Prostrate in my heart, I sat on the rogue mattress in our loft, silently pouring out unutterable longings before my Maker. What are we doing here? What am I doing with my time? What is Your plan for my life? Do I have a purpose? What is all of this for?
Then, in the pause, I heard a whisper: just keep stitching.
Huh? Stitching? Not serving? Not trying harder? Not being more?
A wave of relief washed over my disheveled soul. Then I remembered why. I knew this word, “stitching.” It’s from Psalm 103:3: “…[He] heals all your diseases…”
“Heal” is raphah, in Hebrew, and it literally means “to mend, as by stitching.” So, I thought, maybe I would find some healing in this “just keep stitching.”
Fast forward a week or two. There it was again: raphah. But this time in the pages of a book by a sister on a similar journey. She pointed out a new verse highlighting this same word, Psalm 46:10:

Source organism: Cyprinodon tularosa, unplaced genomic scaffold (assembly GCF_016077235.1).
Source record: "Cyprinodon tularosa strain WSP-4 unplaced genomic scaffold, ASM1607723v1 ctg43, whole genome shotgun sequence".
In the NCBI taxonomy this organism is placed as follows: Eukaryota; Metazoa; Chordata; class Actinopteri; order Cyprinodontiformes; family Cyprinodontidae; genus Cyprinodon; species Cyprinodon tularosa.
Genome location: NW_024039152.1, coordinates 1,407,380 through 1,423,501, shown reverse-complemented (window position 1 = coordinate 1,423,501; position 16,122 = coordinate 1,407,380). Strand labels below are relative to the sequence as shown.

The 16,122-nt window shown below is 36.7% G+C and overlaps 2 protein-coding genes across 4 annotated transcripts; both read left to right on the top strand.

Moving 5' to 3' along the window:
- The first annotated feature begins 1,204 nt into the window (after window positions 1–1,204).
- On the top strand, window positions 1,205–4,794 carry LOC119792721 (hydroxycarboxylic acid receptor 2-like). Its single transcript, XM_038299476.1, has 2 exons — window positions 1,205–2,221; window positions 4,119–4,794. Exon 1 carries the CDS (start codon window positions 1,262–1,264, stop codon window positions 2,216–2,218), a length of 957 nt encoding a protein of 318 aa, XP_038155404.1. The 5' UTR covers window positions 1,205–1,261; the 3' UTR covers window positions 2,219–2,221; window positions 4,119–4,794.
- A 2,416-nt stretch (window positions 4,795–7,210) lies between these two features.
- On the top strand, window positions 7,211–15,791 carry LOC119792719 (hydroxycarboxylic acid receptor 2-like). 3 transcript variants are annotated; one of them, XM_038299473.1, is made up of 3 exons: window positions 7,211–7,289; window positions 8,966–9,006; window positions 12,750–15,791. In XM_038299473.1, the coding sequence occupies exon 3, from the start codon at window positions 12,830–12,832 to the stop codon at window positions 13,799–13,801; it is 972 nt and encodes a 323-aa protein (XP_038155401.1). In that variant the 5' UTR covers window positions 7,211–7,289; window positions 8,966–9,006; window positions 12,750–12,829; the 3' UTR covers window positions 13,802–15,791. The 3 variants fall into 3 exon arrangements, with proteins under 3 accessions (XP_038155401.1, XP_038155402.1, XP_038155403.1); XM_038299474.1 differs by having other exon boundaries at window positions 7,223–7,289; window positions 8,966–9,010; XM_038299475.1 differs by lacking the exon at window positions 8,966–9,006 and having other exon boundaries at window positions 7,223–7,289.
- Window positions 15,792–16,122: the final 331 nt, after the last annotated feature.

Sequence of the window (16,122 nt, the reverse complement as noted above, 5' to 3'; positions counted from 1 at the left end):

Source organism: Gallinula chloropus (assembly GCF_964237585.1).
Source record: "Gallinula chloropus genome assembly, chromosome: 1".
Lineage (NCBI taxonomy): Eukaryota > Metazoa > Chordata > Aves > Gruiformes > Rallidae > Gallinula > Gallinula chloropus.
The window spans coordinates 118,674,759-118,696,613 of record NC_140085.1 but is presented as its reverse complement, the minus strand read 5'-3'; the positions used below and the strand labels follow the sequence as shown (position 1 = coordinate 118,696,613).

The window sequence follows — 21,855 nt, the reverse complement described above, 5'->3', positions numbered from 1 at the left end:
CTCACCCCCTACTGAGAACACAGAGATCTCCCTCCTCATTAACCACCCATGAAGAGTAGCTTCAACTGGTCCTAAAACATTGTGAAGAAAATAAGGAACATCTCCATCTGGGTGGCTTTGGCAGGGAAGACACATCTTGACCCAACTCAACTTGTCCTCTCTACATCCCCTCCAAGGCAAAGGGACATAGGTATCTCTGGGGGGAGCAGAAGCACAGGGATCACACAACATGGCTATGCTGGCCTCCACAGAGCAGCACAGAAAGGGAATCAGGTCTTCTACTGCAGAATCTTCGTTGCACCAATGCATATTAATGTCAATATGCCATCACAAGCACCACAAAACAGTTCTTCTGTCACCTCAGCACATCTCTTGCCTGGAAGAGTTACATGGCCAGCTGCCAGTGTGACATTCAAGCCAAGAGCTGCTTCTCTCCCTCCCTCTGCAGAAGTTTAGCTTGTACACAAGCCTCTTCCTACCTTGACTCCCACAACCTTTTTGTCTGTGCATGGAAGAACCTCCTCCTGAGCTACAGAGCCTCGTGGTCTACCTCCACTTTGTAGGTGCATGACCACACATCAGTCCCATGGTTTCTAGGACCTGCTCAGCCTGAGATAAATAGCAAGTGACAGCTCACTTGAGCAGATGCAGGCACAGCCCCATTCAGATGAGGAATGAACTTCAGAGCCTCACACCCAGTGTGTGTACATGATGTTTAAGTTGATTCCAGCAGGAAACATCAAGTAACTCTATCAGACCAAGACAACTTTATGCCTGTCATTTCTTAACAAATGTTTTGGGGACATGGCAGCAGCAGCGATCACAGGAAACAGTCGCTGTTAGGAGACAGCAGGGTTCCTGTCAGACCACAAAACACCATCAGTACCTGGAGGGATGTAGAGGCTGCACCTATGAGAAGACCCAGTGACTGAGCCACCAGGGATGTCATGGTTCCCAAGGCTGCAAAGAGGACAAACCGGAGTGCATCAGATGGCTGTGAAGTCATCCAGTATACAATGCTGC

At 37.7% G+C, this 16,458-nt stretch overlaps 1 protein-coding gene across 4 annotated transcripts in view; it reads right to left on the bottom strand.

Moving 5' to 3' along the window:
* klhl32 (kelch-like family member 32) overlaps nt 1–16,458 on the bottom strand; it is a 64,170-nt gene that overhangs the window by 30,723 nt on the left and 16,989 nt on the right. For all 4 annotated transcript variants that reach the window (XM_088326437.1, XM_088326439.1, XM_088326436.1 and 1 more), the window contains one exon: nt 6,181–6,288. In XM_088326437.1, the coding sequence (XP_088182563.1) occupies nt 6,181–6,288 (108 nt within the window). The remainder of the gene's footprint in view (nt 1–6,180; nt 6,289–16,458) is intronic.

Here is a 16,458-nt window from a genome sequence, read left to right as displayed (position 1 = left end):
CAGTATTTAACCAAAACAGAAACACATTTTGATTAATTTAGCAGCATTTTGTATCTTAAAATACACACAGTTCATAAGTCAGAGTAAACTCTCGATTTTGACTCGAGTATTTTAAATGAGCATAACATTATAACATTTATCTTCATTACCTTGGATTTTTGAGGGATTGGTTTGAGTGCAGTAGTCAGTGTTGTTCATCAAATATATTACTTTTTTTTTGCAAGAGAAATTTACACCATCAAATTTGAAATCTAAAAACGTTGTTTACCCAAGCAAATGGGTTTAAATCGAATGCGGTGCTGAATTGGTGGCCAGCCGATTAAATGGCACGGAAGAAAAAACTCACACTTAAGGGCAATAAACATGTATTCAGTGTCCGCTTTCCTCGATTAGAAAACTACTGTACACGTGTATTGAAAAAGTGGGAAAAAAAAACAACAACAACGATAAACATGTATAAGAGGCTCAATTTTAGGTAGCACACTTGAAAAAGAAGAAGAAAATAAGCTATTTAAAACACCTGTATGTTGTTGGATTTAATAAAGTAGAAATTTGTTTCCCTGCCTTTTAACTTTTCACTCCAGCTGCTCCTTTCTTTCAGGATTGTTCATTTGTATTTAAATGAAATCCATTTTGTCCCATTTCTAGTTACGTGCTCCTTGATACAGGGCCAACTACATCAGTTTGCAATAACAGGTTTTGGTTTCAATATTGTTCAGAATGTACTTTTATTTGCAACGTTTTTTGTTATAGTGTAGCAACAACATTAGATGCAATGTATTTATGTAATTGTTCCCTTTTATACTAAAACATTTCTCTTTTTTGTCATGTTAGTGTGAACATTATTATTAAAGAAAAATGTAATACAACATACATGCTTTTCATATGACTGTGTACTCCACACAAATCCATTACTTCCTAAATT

“Be still, and know that I am God.”
“Still” is raphah again, but with a shockingly different meaning. Here it means “to sink or to fail.”
The stark contrast in definition had me groping for my Hebrew dictionary, choking on this word that had previously brought so much comfort. And yes, they are both true. But how?
Then I saw it. This word is a verb. It is an action performed by someone. In Psalm 46, it is an action I, a human being, am instructed to perform. I am to raphah and know that He is God. I am to sink and know that He is God. I am to fail and know that He is God.
In Psalm 103, God is the one performing the action. He, God, raphahs all my diseases. He mends all my wounds. He stitches my failures into something.
It seems to me that this word is like two sides of a coin, each side equally true depending which way you hold it. In my hands it looks like sinking deeper into grace and letting myself fail at things. But, in God’s hands it looks like healing, mending, and stitching.
Then it all came around again.
Just keep stitching.
Just keep sinking.
Just keep failing.
He will keep healing.
He will keep mending.
He will keep stitching.